The Apple MFI NDA requires that accessory developers not divulge any information about the device protocols, security chip, interface, etc.
However, device manufacturers are allowed to create libraries and SDKs that others can use to release apps that use their device.
One example is Redpark, for instance I have a few of their serial cables:
You have access to as much of the device as they permit through their SDK, and you can release apps using that SDK that works with their device. You can search the app store for "redpark" and find many apps that use their various iOS cables.
So yes, it is possible - nothing in the Apple NDA prevents them from disclosing and providing their API to others. They simply cannot disclose Apple's protocol/API/interface to others.
Do note that Apple requires a company to submit device samples and use cases for MFI approval, and it appears they don't allow many developers to develop devices for which they plan to release SDKs. There have been efforts to create universal infrared remote accessories for instance that haven't been opened even though the developers originally intended to provide an SDK. One I discussed this with indicated that Apple wouldn't approve their device unless it was tied to one, and only one app - theirs. I understand in cases such as redpark the developers made the cables for specific customers and specific apps first, then started making generic cables for generic apps after initial approval.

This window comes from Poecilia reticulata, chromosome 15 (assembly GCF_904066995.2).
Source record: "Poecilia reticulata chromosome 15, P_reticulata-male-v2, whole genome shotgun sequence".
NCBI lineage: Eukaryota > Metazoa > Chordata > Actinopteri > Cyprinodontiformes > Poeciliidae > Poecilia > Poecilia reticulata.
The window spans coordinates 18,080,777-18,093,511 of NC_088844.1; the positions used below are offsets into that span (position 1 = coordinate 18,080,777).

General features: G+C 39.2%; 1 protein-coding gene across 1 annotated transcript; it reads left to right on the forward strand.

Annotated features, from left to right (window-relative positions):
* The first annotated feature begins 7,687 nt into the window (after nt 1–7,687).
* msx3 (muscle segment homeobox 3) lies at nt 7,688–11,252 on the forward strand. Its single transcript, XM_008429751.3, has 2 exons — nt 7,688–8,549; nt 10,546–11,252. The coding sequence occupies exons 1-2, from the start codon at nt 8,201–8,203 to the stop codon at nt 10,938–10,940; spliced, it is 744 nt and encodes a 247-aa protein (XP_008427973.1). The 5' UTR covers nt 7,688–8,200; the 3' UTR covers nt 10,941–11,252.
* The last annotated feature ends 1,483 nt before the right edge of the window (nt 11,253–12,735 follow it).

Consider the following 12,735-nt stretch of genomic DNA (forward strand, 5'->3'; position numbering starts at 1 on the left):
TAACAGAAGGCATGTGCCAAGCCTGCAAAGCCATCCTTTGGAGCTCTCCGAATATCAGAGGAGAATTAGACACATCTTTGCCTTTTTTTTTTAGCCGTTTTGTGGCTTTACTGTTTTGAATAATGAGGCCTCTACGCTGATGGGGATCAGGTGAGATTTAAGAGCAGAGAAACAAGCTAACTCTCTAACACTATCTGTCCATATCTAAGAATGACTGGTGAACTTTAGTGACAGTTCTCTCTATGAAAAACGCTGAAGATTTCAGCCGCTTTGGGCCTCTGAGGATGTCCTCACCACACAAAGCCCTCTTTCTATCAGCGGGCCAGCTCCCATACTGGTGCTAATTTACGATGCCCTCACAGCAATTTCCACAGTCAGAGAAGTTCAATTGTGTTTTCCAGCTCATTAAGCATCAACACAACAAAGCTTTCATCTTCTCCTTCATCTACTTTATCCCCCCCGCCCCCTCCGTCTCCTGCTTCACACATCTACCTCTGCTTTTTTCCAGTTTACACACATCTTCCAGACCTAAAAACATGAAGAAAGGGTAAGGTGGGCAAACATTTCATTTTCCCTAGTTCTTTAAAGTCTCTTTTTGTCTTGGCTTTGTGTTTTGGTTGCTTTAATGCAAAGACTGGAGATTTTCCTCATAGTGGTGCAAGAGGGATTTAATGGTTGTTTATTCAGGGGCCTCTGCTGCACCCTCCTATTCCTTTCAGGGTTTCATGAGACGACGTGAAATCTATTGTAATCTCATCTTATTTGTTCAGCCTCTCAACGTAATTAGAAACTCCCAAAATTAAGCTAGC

So there still may be some reluctance on the part of Apple to allow developers to design open API devices.
While your question is about MFi accesories, a number of third party accessories have come out which are not MFi. Many use Wifi or the audio jack to communicate with their iOS apps, such as http://www.60beat.com/ . Several credit card readers plug into the audio jack. Not all of them give their SDK/API freely, but you can always ask.